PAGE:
Sleeping was another chore because I had to position my hand just right, so as not to bump it on anything. I am almost embarrassed to admit that my finger made me cry on more than one occasion (the few times I bumped it on something). It was both funny and frustrating how this one finger had so impacted my whole body

After a week, my doctor decided that my finger needed surgery. Nothing major – a simple procedure to get rid of the infection. I won’t go into all the details, but in case anyone is wondering, I do still have my whole finger. Anyway, I marched myself down to the Would Care office to be sliced and diced.

The process of numbing my hand was not a fun experience at all. (I am curious why the needles used for local anesthetic have to be so long) Within 30 minutes, the operation was over and my finger was bound in a cocoon of gauze. I stopped by the pharmacy to fill a prescription for pain medication, and then went home.

That first evening was way too much fun for me to ever repeat again. My finger throbbed so badly, I thought my heart had set up temporary quarters in my fingertip. I spent the next several days with my left hand above my heart to keep the finger from throbbing.

The pain subsided, but I still had to be careful. All told, it would be another six weeks before my finger was healed enough that I could begin to use it again. My finger saga lasted a total of two months. Two months for a finger! That one little finger was much more important than I realized, and it being injured had hampered me.

The Bible calls Christians the body of Christ, with Jesus as the head and the church as the members of the body. Every one of us has an important role to play, regardless of what you may think. It is easy to see yourself as small next to spiritual giants like Oral Roberts and Kenneth Copeland, but God needs you just as much as He needs those men.

Jesus tells a story in Luke 15 of a shepherd who lost one of his sheep. Now he had 100 total, so it would seem rational to forget about the one and concentrate on the 99 that were not lost. But every member of this man’s flock was important to him; he searched for, and found the lamb that was missing.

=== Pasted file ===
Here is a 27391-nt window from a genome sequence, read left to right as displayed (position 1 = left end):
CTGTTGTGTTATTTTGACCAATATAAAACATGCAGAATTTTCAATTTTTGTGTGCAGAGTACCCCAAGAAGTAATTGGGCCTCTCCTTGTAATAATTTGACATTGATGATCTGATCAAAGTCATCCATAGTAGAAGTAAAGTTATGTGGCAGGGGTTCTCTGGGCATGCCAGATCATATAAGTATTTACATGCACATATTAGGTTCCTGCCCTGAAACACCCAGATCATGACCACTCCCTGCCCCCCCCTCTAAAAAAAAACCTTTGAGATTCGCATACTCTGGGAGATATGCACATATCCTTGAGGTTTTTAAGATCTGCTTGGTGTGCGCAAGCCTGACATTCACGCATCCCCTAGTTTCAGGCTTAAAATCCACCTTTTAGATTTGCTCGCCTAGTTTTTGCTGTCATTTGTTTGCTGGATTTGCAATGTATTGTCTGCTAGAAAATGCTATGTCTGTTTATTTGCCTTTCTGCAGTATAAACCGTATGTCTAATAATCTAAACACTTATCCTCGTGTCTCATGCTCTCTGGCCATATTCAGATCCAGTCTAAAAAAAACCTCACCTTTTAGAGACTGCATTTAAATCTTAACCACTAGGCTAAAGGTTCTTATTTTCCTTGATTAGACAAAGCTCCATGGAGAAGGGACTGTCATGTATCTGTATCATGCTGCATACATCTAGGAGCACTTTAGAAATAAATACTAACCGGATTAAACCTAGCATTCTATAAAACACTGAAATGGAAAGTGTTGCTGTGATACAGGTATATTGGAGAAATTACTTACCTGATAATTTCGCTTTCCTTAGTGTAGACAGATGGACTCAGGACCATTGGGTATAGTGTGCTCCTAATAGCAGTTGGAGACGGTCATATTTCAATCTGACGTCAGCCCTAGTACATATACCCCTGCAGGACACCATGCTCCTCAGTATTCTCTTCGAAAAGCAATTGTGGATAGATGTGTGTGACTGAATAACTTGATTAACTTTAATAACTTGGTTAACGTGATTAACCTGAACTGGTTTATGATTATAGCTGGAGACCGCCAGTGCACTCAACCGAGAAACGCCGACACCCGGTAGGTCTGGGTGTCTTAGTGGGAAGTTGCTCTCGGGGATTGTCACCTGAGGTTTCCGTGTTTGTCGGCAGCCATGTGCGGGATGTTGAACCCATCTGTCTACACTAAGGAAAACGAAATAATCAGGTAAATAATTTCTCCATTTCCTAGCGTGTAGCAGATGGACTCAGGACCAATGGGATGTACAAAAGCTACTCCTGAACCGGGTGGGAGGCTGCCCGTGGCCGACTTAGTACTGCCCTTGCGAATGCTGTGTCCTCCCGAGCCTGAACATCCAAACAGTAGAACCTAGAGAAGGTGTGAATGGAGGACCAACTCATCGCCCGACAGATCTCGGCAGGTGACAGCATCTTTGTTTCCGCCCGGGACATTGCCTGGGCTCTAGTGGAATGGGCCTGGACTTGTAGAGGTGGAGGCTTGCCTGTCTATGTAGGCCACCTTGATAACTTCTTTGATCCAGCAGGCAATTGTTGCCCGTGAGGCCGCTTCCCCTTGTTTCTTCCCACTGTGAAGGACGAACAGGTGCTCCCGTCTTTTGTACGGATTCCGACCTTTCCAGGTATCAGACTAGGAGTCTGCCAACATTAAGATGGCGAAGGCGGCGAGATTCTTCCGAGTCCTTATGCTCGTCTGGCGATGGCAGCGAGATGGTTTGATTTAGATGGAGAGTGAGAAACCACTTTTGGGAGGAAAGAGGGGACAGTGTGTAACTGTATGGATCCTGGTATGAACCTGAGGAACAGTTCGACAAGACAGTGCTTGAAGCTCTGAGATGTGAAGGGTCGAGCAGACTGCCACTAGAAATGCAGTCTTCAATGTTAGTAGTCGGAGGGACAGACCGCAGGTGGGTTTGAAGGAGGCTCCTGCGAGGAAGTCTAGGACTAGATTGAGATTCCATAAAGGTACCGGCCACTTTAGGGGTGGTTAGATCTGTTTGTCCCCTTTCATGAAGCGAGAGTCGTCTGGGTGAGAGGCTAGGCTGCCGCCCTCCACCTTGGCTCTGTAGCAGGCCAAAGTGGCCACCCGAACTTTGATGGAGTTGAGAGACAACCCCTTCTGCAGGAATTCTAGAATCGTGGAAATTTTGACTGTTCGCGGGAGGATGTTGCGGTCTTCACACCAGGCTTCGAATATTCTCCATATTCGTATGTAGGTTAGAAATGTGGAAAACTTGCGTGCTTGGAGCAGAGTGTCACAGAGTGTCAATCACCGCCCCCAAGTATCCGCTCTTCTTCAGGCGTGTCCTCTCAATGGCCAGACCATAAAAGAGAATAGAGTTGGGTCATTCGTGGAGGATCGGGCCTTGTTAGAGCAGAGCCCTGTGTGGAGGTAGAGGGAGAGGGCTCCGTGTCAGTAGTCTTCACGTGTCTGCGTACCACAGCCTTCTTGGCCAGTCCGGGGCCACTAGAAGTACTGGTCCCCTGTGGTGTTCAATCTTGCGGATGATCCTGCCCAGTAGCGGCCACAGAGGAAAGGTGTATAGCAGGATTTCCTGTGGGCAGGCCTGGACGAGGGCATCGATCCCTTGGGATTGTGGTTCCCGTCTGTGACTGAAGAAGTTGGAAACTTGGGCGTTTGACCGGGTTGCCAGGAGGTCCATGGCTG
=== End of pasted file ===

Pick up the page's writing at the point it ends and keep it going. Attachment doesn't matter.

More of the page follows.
If one member of the body is faltering, then the body cannot function as effectively. Everyone is necessary and special. Every part of the body is important – from the brain to the pinky toe. Nothing and no one is insignificant.



In 2007, I was hired by a retail company that required its employees to wear closed-toe shoes. For most people this would not be a problem, but for me, this was very unpleasant news. Up until that time, I had been the proud owner of one pair of shoes. Yes, one. Uno. Solo.

Why is my collection so exclusive and singular in its roster? I could lie and say I am a most unusual and extreme elitist. But really, I have ogre feet (think Shrek) and comfy shoes are hard to come by. As a matter of fact, I almost abhor shoe shopping. I have been content in my almost too-big “Ye Olde Nurse Betty” sandals until the time came to find new shods for my tootsies.

The time arrived for the dread event, and there I was, on Sunday afternoon, trying on shoe after shoe after shoe as my sister worked hard to compete with – well herself really – in the quest to find my glass slipper. My feet had not seen the inside of a sock in months, let alone pretty Tommy Hillfiger tennis shoes. Yes, she won. They were unfamiliar to me and my feet, and I tripped over those pretty white sneaks more than once. I am very much out of my podiatric (is that a word?) comfort zone.

It is not a lot of fun to be thrust (sometimes literally, and with socks) into a place or situation that demands immediate change. But there is always a choice…stay in your bubble of complacent comfort with sandals that give blisters when you walk in them too much because they do not fit properly, OR slip into new shoes that may feel a little weird at first but are a better choice in the long run. Cinderella had it easy.